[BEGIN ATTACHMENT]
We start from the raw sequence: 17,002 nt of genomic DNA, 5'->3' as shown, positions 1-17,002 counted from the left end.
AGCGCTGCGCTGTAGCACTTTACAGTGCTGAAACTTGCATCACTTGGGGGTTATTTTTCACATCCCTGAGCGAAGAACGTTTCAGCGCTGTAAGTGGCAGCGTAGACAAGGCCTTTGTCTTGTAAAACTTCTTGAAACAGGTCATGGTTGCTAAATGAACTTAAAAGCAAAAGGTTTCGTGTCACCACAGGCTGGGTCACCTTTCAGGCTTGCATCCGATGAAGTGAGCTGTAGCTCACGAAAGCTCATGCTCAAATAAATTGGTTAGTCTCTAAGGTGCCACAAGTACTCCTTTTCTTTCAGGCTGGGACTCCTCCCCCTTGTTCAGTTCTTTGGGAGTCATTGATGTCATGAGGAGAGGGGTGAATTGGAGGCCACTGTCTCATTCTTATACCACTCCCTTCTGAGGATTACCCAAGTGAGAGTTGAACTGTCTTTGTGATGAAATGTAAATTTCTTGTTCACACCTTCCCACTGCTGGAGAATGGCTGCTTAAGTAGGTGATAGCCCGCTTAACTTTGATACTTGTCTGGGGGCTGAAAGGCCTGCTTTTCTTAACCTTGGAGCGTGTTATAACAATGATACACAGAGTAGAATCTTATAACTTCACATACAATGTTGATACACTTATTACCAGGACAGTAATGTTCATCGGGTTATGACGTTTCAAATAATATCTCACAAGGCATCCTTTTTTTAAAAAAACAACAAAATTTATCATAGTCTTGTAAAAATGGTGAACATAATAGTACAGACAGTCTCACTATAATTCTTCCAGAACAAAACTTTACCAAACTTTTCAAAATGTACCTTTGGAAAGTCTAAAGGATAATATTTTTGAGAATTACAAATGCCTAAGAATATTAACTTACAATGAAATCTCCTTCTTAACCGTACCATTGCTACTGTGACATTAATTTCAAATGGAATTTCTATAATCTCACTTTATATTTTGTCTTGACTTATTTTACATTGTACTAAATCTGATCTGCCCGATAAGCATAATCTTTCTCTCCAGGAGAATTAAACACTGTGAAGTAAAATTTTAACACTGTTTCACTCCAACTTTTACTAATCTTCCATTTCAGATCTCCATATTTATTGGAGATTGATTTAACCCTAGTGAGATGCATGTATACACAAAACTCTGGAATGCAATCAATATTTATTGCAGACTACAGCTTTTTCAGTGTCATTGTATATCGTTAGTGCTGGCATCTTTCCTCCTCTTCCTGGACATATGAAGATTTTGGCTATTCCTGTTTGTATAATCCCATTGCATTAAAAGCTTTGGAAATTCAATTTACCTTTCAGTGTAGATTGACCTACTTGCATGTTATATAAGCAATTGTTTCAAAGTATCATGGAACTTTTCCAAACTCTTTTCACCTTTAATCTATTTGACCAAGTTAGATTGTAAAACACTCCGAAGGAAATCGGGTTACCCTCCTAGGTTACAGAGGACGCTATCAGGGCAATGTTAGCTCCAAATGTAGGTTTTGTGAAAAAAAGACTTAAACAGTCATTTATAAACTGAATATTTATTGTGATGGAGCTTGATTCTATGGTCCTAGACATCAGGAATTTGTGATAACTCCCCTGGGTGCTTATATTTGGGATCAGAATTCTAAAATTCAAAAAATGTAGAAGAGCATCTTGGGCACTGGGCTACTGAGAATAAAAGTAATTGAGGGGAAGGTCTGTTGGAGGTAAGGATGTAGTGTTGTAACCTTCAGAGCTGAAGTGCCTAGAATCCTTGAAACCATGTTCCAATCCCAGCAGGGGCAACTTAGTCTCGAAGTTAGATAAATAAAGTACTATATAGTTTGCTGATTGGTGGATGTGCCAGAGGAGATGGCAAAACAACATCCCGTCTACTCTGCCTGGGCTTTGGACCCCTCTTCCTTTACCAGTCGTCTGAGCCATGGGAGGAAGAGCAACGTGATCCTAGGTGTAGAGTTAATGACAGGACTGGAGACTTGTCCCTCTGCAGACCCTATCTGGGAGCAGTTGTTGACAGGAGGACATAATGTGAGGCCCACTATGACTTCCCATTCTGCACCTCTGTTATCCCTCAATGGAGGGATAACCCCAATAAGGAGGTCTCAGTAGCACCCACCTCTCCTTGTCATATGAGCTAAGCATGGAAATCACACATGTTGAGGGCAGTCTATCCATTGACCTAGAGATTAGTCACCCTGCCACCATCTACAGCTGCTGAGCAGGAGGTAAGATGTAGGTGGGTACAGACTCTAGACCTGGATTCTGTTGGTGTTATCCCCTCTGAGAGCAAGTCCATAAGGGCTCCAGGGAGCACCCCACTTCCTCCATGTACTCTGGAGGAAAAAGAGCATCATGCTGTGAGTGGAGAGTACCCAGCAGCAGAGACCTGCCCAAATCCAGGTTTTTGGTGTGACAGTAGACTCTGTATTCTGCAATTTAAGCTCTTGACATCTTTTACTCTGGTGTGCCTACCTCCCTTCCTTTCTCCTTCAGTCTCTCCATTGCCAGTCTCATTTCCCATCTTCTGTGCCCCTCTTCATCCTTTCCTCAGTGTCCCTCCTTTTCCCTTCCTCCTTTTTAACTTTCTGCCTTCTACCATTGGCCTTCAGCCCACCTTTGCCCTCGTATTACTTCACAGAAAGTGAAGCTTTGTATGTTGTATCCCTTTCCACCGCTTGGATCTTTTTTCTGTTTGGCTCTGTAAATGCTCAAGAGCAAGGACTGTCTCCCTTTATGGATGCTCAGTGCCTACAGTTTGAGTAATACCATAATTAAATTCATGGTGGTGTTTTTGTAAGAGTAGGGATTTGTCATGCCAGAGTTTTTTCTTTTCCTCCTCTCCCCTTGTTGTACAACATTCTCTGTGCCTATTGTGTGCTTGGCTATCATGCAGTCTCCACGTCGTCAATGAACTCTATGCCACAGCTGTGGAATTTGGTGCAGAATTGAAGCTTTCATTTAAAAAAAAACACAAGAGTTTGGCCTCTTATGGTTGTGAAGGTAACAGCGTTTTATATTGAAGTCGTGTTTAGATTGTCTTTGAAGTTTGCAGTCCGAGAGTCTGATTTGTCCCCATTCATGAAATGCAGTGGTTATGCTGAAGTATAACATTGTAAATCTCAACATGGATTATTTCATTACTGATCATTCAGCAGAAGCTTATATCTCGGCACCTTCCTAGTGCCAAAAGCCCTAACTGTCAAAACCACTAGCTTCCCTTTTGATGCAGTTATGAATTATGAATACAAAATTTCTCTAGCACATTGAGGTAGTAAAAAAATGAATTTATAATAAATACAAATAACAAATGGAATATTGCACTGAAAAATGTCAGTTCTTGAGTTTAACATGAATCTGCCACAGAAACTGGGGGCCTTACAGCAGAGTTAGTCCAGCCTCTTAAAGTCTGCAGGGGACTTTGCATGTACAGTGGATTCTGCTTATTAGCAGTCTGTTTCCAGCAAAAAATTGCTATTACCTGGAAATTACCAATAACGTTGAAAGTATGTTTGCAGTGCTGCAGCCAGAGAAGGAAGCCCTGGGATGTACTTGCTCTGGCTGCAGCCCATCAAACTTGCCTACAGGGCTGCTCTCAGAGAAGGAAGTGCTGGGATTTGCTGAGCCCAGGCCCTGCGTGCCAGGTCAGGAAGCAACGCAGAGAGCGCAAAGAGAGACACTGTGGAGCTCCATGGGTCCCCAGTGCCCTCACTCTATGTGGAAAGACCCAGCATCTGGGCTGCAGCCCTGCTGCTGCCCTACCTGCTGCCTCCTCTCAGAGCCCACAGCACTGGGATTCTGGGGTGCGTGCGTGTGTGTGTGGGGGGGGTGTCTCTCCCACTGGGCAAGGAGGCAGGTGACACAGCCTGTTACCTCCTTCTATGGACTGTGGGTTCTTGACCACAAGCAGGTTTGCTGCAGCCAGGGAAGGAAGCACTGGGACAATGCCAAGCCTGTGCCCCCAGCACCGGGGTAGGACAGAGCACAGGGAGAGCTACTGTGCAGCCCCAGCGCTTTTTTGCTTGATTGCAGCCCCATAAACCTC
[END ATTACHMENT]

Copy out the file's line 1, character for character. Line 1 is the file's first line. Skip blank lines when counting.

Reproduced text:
We start from the raw sequence: 17,002 nt of genomic DNA, 5'->3' as shown, positions 1-17,002 counted from the left end.